We all have a sad story but I believe we also have a story of hope if we can recognize the chains that bind us making us prisoners of our past, “sins”of our fathers, (sins in the sense that what we have learned from our parental figures(blood or not) that keep us from experiencing the grace of God(feeling Loved/Worthy).
Prisoners, Cons, Convicts, Felons, Delinquents…hard to read or say these words without a negative feeling of wanting to get away , ignore or hope that some authority figure somewhere will deal with “THEM” societys undesirables. In this blog(my first) I hope to share life experiences which may help others cope with similar experiences as well as learn from others.
I first heard the term “Go Boy” during the summer of my 16th year.It was the title of a book by Roger Caron. I was visiting my dad for two weeks during the summer of 1979 in Edmonton, Alberta. I didn’t realize at the time this book held many secrets to understanding who my father was.. “Go-Boy is a prison yell used when an inmate (or inmates) break from a work detail or crew in an attempt to escape”……..Like Roger Caron my father spent many years behind bars or in institutes……
August 1979- My father looked tired, but he was “clean”. He hadn’t used drugs or alcohol in over two years and was proud of it. I hadn’t see him in two years and before that, I cant remember. My Dad had always been my hero. Simply put, he taught me what feeling loved unconditionally felt like.
My first memory as a child was sittting at the kitchen table watching my Dad “mixing up the medicine” He was a Heroin addict. I was facinated to see the bulging veins, the needle, spoon, lighter and the change in my Dads personality. I was maybe 4 or 5.
My Dad was born in Northern Ontario, in the early forties. His Dad away working, wasn’t around much. I heard he was good in school and a talented baseball player.
When my dad was 15 my Grandfather was working in the mines of BC(British Columbia). As I understand it, my Dad and the mine owners kid. took a jeep without asking, for a joyride. It was reported. The mine owners kid walked away but my father wasn’t so lucky. He was left in the prison with the general popul;ation of grown men for well over a year. I can only imagine what they did to him.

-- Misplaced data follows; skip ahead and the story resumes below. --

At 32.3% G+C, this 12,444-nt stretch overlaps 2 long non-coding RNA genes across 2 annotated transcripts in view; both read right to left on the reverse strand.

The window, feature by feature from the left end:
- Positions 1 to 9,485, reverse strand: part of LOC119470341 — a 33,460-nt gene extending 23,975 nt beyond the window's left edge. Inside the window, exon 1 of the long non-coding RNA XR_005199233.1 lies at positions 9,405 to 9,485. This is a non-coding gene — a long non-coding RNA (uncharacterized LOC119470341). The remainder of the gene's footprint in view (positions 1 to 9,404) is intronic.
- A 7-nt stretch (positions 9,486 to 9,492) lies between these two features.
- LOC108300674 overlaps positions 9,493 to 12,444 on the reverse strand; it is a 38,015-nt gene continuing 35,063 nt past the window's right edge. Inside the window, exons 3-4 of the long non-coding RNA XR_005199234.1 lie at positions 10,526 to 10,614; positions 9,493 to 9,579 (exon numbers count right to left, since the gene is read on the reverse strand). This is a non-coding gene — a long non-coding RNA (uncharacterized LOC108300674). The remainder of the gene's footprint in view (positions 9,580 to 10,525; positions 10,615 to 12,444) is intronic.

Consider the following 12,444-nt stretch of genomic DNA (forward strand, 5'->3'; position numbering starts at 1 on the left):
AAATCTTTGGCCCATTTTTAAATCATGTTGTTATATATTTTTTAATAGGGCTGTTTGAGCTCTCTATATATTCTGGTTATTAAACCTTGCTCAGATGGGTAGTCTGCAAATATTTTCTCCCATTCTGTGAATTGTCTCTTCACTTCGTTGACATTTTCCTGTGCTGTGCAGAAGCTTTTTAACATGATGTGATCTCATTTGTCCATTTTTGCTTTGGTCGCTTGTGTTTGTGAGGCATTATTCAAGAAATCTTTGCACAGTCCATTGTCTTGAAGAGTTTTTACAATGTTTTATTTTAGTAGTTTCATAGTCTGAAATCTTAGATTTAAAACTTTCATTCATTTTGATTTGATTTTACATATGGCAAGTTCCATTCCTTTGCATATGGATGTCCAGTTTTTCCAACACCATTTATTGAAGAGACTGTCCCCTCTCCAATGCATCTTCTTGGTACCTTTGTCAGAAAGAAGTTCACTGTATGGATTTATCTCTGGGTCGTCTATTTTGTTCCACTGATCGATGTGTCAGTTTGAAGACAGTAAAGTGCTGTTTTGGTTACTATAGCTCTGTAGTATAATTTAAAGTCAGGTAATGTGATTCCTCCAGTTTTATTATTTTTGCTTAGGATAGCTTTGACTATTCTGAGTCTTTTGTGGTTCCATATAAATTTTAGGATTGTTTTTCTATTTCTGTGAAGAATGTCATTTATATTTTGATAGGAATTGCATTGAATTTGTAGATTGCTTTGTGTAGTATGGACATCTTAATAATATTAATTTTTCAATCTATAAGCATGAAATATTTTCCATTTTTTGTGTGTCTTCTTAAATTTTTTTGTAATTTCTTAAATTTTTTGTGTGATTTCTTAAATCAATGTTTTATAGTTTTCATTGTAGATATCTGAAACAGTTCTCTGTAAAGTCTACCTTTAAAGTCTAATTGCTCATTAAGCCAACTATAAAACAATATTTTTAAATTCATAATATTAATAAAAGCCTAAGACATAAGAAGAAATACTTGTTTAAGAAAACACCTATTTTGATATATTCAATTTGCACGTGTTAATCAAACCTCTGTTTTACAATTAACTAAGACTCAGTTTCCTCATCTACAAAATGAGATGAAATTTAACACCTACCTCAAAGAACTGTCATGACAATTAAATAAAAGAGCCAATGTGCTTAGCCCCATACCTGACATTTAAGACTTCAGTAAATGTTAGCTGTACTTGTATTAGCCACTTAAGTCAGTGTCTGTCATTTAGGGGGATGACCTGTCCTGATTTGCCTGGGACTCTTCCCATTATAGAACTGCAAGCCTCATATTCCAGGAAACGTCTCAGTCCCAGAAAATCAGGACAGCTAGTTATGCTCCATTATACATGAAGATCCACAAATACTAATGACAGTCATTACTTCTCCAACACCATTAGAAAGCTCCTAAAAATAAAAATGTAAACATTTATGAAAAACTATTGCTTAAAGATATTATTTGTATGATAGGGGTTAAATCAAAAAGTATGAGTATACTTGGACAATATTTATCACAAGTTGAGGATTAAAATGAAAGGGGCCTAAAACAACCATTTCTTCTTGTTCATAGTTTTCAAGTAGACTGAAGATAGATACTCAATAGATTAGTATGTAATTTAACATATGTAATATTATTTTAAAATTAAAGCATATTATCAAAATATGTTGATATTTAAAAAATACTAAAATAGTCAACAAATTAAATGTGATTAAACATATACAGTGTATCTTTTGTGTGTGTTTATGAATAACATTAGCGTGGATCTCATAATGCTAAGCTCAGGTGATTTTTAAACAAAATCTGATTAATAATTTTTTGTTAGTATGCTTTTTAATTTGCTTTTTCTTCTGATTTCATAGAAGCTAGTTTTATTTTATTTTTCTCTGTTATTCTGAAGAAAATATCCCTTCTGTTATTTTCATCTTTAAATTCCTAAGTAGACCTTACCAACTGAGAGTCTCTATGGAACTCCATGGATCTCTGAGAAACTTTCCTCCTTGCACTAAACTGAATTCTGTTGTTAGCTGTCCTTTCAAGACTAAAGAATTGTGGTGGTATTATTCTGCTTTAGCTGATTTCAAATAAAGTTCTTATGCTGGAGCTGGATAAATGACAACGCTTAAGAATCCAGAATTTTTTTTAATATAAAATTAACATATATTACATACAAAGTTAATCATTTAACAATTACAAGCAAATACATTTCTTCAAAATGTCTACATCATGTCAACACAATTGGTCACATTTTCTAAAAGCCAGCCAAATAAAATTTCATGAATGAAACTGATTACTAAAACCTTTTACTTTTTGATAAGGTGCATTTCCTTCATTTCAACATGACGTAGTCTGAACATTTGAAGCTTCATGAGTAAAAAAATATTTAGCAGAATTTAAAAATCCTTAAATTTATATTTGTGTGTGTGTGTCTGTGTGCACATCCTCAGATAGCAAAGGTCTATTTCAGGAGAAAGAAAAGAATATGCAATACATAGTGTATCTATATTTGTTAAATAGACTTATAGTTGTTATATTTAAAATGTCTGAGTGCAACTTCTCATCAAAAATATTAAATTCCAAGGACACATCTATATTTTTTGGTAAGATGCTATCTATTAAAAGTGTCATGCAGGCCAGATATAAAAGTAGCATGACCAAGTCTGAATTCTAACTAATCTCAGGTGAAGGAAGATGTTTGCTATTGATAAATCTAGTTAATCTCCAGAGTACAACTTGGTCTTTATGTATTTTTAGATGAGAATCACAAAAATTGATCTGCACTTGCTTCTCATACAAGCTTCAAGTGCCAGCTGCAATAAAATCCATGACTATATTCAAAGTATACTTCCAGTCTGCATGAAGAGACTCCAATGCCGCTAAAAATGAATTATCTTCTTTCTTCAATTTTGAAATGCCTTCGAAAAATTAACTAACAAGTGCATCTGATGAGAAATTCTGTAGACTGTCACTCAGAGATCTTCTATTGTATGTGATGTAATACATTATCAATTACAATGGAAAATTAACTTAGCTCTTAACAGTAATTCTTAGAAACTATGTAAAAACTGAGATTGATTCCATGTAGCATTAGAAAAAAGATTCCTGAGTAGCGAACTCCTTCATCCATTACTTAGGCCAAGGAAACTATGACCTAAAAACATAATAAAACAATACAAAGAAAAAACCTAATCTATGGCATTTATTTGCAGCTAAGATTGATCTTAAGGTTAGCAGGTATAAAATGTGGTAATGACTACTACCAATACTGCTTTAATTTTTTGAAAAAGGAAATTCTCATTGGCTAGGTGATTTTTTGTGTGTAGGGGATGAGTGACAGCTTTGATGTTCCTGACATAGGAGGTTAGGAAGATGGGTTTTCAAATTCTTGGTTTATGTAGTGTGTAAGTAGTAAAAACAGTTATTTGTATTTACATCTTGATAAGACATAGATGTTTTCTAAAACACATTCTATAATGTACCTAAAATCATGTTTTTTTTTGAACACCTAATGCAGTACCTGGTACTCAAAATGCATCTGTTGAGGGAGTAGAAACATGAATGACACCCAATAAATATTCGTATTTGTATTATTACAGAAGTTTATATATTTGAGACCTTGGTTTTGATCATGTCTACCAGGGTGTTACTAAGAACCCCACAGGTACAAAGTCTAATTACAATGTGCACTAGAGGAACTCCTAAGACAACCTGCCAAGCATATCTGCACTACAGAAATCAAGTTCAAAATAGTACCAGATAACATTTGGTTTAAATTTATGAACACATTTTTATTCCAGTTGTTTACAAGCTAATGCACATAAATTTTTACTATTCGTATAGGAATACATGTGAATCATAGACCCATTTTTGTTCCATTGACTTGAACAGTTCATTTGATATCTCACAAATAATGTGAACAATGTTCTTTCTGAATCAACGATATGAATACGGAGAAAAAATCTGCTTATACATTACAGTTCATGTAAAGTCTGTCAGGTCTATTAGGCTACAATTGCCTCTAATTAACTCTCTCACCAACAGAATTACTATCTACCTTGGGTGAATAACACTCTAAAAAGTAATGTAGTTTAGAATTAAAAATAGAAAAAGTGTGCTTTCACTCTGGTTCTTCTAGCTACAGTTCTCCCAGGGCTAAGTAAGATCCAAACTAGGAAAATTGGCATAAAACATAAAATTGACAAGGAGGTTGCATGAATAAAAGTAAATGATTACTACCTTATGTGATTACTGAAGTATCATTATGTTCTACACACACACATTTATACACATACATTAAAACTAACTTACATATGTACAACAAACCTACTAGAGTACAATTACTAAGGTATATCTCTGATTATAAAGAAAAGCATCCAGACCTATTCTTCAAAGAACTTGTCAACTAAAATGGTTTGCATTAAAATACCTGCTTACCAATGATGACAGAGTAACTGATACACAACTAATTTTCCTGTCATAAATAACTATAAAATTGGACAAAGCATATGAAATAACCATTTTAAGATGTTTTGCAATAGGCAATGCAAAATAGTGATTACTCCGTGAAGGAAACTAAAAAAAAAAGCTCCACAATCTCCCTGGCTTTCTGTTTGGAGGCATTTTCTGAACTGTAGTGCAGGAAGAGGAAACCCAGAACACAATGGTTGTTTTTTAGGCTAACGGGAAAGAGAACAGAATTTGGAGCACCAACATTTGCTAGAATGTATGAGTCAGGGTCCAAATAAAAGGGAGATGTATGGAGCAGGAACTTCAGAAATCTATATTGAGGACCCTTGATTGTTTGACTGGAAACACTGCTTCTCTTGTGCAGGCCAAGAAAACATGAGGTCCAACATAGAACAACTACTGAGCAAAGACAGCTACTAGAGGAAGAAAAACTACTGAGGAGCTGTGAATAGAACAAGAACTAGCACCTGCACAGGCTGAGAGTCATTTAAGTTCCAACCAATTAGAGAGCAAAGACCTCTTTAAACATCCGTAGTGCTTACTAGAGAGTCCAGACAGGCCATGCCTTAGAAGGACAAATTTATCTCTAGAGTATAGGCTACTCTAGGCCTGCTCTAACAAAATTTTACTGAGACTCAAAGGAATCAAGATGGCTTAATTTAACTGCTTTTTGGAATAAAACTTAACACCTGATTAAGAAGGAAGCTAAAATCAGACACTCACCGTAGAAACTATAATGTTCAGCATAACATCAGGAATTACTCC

As noted in the book “Go Boy” prison abuse in Canada was extreme and tolerated. My dad told me of abuses such as dragging him up the stairs by his hair, making him clean out the gallows among other things. Guards telling him, “ya see that boy, thats where you’ll be one day”. As I understand this is where my Dad found his escape from reality, Heroin.
As I came to understand it, my parents had split when I was 3 or so. I lived with my 2 older siblings and my Dad until I was 9. We traveled back and forth across Canada moving frequently. My Dad kept us away from my Mum. for what ever reason, only seeing her once when I was six. We stayed on the move, attending 7 different schools by the time I was in 4th grade. At times we slept in the car, snuck back into “our house” which rent hadn’t been paid, just to sleep there at night and scoot out at dawn. Through all this, I knew he loved me.
I was happy as long as we were with Dad. When we weren’t with him (when he was in “the joint” , rehap or a hospital). we became wards of the province. Then we were either in foster care(thats another story), with my Grandma(God Bless her) or my Dad’s friend.
Over time my Dad developed drug related Paranoid Schizophrenia. one incident, he gathered all of us up as we ran down the street, knocking on a strangers doors so he could call the police as someone was after us. As the police arrived, it was then the police who were now after us. I was in the back seat of the police car with my sister, and dad as he yelled at my brother in the front seat to be ready to jump out. Chaos. But through all this, I knew he loved me.
How did I know he loved me? The way he held my hand. He danced with us, He laughed with us. One time I told him I had to go to a Bday party. I wrapped up one of my toy guns as a present and brought it to school. He showed up at my class with a new gift. Most importantly, wherever we were staying, he always came back for us. Ultimatley and I didn’t realize until later, he brought us back to our Mum.
Through all the turmoil, fogginess of substance abuse, he saw that what his kids needed was stability. It wasn’t easy adjusting to life in the U.S. New school was the norm but the structure, bedtimes, homework, and wondering…when was Dad coming to get us?
Needless to say, we never did go back to live with him. He was again in and out of jail and institutions which at times were close enough by that we could visit. It was heart wrenching leaving the jails when we would visit knowing he would have to stay there.
Although “clean” for the last two years of his life, my Dad took it to the extreme when he stopped taking his prescribed meds and two weeks after my visit in 1979, he took his own life.
During a time that people didn’t talk about their feelings and you just sucked it up, I had no idea what I carried inside had to be dealt with.
To be continued…….